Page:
Remember last May? It's OK, nobody really does — but that's when the restaurant industry's struggle to survive the COVID-19 era, combined with patrons thirsty for something to go with their takeout, prompted the Washington State Liquor and Cannabis Board to temporarily allow the sale of carry-out cocktails.
Now, to-go cocktails aren't going away anytime soon. On Wednesday, Gov. Jay Inslee signed into law a bill that "codifies, temporarily, liquor license privileges similar to allowances that the Liquor and Cannabis Board (LCB) is providing to licensees during the COVID-19 pandemic," namely, "curbside and takeout service or delivery of alcohol products, the sale by restaurants of premixed cocktails, cocktail kits, and wine drinks, and the sale of growlers."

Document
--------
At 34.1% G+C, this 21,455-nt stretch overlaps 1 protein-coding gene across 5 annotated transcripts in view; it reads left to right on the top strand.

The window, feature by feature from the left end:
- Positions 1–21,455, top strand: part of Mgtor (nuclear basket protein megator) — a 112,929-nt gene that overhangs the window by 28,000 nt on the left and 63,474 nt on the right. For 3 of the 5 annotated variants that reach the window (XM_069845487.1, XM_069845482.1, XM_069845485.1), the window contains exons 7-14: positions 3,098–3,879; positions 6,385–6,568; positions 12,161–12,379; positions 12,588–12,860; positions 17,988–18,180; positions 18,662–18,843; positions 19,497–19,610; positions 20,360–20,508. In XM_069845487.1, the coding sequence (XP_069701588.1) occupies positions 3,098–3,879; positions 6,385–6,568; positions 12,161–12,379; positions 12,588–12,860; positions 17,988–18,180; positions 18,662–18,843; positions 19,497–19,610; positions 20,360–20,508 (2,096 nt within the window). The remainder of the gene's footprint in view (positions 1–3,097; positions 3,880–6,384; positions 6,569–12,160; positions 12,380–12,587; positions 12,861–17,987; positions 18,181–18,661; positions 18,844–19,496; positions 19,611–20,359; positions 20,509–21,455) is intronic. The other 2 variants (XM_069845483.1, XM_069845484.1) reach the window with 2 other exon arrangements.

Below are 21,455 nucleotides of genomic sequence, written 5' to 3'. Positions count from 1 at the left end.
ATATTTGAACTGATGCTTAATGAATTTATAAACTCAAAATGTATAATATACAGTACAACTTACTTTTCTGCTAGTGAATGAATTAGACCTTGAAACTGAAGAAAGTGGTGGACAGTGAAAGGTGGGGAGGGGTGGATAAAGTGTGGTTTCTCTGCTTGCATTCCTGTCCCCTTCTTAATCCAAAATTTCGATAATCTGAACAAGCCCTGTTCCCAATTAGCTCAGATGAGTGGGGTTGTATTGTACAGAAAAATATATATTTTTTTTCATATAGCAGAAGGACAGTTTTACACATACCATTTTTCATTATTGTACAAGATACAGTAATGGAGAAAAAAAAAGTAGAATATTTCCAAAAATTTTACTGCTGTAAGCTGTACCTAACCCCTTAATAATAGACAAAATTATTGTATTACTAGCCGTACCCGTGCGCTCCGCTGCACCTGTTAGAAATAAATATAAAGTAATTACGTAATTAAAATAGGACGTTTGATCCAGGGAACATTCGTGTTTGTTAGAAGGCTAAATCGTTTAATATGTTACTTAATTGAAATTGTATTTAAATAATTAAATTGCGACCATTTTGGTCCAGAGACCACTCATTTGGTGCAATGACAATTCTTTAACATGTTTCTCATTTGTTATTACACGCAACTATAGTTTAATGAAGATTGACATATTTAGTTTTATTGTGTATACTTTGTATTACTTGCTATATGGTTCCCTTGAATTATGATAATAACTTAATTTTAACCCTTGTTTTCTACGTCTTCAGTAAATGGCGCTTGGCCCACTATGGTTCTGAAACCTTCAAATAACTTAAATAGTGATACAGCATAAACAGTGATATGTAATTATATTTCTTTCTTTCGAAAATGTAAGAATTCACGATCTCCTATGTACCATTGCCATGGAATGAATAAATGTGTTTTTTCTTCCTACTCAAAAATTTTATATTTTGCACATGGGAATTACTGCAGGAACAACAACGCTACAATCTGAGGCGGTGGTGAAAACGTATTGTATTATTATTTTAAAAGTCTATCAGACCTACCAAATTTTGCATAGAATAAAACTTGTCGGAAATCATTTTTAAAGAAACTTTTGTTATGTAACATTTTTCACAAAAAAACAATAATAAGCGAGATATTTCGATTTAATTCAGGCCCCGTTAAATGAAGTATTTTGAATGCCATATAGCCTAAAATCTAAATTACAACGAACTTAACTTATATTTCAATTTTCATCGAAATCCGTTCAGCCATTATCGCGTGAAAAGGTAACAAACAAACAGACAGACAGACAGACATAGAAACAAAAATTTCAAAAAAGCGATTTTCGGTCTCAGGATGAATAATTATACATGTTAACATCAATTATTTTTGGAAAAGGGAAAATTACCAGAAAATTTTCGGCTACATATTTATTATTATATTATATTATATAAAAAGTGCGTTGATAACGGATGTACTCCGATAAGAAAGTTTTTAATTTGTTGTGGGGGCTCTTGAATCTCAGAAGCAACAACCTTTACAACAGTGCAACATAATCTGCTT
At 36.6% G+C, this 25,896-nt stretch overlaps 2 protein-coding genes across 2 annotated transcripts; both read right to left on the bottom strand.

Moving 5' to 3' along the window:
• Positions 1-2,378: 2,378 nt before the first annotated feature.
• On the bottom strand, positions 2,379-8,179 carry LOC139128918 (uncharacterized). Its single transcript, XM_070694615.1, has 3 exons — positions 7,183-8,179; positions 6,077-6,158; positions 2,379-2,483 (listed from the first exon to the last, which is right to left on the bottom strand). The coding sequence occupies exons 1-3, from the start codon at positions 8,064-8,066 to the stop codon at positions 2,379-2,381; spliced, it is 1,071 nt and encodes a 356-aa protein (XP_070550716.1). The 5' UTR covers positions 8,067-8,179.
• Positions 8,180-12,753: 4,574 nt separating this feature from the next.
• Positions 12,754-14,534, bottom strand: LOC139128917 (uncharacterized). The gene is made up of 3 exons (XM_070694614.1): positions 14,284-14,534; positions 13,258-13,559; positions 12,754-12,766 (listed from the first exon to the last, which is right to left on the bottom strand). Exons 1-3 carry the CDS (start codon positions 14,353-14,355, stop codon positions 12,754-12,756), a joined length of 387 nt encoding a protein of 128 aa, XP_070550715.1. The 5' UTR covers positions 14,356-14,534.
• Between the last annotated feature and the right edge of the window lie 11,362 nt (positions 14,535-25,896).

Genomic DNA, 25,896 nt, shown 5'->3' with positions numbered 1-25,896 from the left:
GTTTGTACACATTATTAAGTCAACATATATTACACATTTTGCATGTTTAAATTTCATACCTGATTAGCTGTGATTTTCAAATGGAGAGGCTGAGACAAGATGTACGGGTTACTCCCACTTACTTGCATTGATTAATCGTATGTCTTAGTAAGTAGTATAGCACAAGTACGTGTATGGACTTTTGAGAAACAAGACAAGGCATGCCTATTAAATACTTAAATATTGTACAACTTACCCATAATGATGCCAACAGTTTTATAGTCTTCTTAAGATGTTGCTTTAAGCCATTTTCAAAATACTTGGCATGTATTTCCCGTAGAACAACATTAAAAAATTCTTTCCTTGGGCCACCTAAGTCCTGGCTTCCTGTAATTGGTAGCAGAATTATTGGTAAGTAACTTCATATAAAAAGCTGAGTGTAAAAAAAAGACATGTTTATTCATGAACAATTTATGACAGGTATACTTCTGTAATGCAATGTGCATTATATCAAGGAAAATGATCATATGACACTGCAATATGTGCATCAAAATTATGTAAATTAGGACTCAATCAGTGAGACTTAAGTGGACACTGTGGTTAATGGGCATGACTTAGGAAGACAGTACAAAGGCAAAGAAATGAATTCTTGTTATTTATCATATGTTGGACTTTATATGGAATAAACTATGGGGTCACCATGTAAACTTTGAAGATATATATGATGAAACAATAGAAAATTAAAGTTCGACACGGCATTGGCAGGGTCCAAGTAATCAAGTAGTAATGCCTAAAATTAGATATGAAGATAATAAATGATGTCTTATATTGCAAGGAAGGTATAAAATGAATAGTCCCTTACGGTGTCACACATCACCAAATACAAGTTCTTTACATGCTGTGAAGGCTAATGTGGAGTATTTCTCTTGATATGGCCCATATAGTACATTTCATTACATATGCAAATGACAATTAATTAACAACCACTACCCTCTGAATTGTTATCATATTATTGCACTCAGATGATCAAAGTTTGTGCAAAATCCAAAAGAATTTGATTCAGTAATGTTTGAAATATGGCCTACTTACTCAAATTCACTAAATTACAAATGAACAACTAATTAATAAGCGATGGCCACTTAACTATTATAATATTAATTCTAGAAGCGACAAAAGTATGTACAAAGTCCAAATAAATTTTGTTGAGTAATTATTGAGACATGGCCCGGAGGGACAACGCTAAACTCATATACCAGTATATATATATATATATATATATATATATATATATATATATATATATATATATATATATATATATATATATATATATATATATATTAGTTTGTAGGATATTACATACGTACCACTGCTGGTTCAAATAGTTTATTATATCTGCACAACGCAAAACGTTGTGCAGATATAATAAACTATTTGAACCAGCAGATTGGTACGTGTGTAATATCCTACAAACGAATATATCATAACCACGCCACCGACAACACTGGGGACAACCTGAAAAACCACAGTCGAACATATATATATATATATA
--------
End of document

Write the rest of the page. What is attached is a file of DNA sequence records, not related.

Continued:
This carry-out cocktail codification extends until summer 2023, if not beyond — the LCB will also assess the impact of to-go drinks via an independent study.
At the official signing, Inslee said the measure "will help boost sales that these licensees typically depend on to thrive, and will offer stability to an industry that has been hit hard by the COVID-19 pandemic."
The sale of carry-out cocktails still requires the purchase of a complete meal. However, the new legislation includes a little piggyback that should be of interest to the restaurant industry: It directs the LCB to consider revising a rule that certain businesses must provide a full menu of eight complete meals alongside liquor sales, with the objective of "greater flexibility for food service requirements for liquor licensees" — potentially good news for owners who find the current requirement onerous.